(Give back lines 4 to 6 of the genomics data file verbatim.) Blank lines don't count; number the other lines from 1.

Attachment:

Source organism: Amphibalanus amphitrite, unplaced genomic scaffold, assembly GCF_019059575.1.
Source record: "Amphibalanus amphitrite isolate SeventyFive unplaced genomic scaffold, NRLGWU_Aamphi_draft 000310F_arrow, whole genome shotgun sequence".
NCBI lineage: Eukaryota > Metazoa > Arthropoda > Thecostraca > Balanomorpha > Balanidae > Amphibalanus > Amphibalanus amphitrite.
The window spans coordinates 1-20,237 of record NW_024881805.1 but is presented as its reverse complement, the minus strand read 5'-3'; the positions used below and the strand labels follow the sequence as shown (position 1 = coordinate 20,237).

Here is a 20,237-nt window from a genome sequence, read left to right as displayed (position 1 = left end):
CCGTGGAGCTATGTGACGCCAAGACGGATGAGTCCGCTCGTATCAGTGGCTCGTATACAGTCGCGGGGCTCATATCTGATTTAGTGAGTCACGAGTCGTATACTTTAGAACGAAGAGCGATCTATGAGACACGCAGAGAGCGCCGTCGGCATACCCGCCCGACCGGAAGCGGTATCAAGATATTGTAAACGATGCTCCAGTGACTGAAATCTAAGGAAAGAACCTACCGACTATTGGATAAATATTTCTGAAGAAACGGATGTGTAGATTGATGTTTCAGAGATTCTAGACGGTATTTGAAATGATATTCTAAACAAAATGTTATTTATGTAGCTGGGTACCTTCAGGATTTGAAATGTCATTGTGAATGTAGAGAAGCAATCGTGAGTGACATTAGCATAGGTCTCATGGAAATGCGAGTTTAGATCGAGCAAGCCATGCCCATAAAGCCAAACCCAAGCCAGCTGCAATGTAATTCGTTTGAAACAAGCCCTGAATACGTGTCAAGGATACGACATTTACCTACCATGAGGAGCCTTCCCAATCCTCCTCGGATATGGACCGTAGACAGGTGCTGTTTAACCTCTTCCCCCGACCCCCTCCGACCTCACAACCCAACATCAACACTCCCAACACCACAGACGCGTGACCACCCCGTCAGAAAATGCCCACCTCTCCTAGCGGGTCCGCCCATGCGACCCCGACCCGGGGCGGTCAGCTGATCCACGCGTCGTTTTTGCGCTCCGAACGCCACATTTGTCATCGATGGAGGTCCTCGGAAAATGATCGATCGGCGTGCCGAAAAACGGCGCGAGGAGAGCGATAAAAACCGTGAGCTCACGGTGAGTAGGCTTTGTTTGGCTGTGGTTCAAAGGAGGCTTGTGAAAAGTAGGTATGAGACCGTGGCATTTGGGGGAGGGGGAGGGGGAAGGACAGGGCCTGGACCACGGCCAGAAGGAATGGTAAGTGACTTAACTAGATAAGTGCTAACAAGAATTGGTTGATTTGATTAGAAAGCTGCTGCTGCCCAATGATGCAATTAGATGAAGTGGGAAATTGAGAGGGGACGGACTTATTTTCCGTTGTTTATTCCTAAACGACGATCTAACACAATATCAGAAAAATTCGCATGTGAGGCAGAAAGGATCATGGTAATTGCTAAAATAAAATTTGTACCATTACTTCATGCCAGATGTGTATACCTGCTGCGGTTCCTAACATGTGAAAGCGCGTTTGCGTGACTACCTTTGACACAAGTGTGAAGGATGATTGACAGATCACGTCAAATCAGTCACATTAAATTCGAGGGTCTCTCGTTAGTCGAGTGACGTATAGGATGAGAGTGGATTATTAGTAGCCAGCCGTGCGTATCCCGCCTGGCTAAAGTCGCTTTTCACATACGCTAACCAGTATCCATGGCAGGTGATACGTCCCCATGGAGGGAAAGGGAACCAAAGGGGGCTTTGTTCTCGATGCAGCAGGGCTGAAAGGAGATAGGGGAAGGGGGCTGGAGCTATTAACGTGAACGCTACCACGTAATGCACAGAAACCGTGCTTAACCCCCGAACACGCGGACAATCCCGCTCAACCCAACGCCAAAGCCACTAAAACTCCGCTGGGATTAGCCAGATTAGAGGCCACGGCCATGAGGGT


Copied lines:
The window spans coordinates 1-20,237 of record NW_024881805.1 but is presented as its reverse complement, the minus strand read 5'-3'; the positions used below and the strand labels follow the sequence as shown (position 1 = coordinate 20,237).

Here is a 20,237-nt window from a genome sequence, read left to right as displayed (position 1 = left end):
CCGTGGAGCTATGTGACGCCAAGACGGATGAGTCCGCTCGTATCAGTGGCTCGTATACAGTCGCGGGGCTCATATCTGATTTAGTGAGTCACGAGTCGTATACTTTAGAACGAAGAGCGATCTATGAGACACGCAGAGAGCGCCGTCGGCATACCCGCCCGACCGGAAGCGGTATCAAGATATTGTAAACGATGCTCCAGTGACTGAAATCTAAGGAAAGAACCTACCGACTATTGGATAAATATTTCTGAAGAAACGGATGTGTAGATTGATGTTTCAGAGATTCTAGACGGTATTTGAAATGATATTCTAAACAAAATGTTATTTATGTAGCTGGGTACCTTCAGGATTTGAAATGTCATTGTGAATGTAGAGAAGCAATCGTGAGTGACATTAGCATAGGTCTCATGGAAATGCGAGTTTAGATCGAGCAAGCCATGCCCATAAAGCCAAACCCAAGCCAGCTGCAATGTAATTCGTTTGAAACAAGCCCTGAATACGTGTCAAGGATACGACATTTACCTACCATGAGGAGCCTTCCCAATCCTCCTCGGATATGGACCGTAGACAGGTGCTGTTTAACCTCTTCCCCCGACCCCCTCCGACCTCACAACCCAACATCAACACTCCCAACACCACAGACGCGTGACCACCCCGTCAGAAAATGCCCACCTCTCCTAGCGGGTCCGCCCATGCGACCCCGACCCGGGGCGGTCAGCTGATCCACGCGTCGTTTTTGCGCTCCGAACGCCACATTTGTCATCGATGGAGGTCCTCGGAAAATGATCGATCGGCGTGCCGAAAAACGGCGCGAGGAGAGCGATAAAAACCGTGAGCTCACGGTGAGTAGGCTTTGTTTGGCTGTGGTTCAAAGGAGGCTTGTGAAAAGTAGGTATGAGACCGTGGCATTTGGGGGAGGGGGAGGGGGAAGGACAGGGCCTGGACCACGGCCAGAAGGAATGGTAAGTGACTTAACTAGATAAGTGCTAACAAGAATTGGTTGATTTGATTAGAAAGCTGCTGCTGCCCAATGATGCAATTAGATGAAGTGGGAAATTGAGAGGGGACGGACTTATTTTCCGTTGTTTATTCCTAAACGACGATCTAACACAATATCAGAAAAATTCGCATGTGAGGCAGAAAGGATCATGGTAATTGCTAAAATAAAATTTGTACCATTACTTCATGCCAGATGTGTATACCTGCTGCGGTTCCTAACATGTGAAAGCGCGTTTGCGTGACTACCTTTGACACAAGTGTGAAGGATGATTGACAGATCACGTCAAATCAGTCACATTAAATTCGAGGGTCTCTCGTTAGTCGAGTGACGTATAGGATGAGAGTGGATTATTAGTAGCCAGCCGTGCGTATCCCGCCTGGCTAAAGTCGCTTTTCACATACGCTAACCAGTATCCATGGCAGGTGATACGTCCCCATGGAGGGAAAGGGAACCAAAGGGGGCTTTGTTCTCGATGCAGCAGGGCTGAAAGGAGATAGGGGAAGGGGGCTGGAGCTATTAACGTGAACGCTACCACGTAATGCACAGAAACCGTGCTTAACCCCCGAACACGCGGACAATCCCGCTCAACCCAACGCCAAAGCCACTAAAACTCCGCTGGGATTAGCCAGATTAGAGGCCACGGCCATGAGGGT